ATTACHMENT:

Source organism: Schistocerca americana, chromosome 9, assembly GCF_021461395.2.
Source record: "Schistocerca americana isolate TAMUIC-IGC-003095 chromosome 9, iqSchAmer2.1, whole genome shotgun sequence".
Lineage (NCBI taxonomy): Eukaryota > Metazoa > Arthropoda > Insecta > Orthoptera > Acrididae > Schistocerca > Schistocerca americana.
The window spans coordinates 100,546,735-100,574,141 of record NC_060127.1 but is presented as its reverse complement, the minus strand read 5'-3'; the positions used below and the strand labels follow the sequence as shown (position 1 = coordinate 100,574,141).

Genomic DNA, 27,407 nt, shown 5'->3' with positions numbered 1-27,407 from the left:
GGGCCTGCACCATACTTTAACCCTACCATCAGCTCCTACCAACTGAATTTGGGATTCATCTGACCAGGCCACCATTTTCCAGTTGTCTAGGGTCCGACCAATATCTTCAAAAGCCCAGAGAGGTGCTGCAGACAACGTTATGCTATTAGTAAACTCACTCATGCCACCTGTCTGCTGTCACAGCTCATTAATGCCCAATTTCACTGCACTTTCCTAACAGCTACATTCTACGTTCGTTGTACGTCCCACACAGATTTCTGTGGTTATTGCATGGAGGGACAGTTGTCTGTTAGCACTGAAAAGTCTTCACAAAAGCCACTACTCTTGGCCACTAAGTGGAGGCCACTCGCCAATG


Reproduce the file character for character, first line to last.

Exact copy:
Source organism: Schistocerca americana, chromosome 9, assembly GCF_021461395.2.
Source record: "Schistocerca americana isolate TAMUIC-IGC-003095 chromosome 9, iqSchAmer2.1, whole genome shotgun sequence".
Lineage (NCBI taxonomy): Eukaryota > Metazoa > Arthropoda > Insecta > Orthoptera > Acrididae > Schistocerca > Schistocerca americana.
The window spans coordinates 100,546,735-100,574,141 of record NC_060127.1 but is presented as its reverse complement, the minus strand read 5'-3'; the positions used below and the strand labels follow the sequence as shown (position 1 = coordinate 100,574,141).

Genomic DNA, 27,407 nt, shown 5'->3' with positions numbered 1-27,407 from the left:
GGGCCTGCACCATACTTTAACCCTACCATCAGCTCCTACCAACTGAATTTGGGATTCATCTGACCAGGCCACCATTTTCCAGTTGTCTAGGGTCCGACCAATATCTTCAAAAGCCCAGAGAGGTGCTGCAGACAACGTTATGCTATTAGTAAACTCACTCATGCCACCTGTCTGCTGTCACAGCTCATTAATGCCCAATTTCACTGCACTTTCCTAACAGCTACATTCTACGTTCGTTGTACGTCCCACACAGATTTCTGTGGTTATTGCATGGAGGGACAGTTGTCTGTTAGCACTGAAAAGTCTTCACAAAAGCCACTACTCTTGGCCACTAAGTGGAGGCCACTCGCCAATG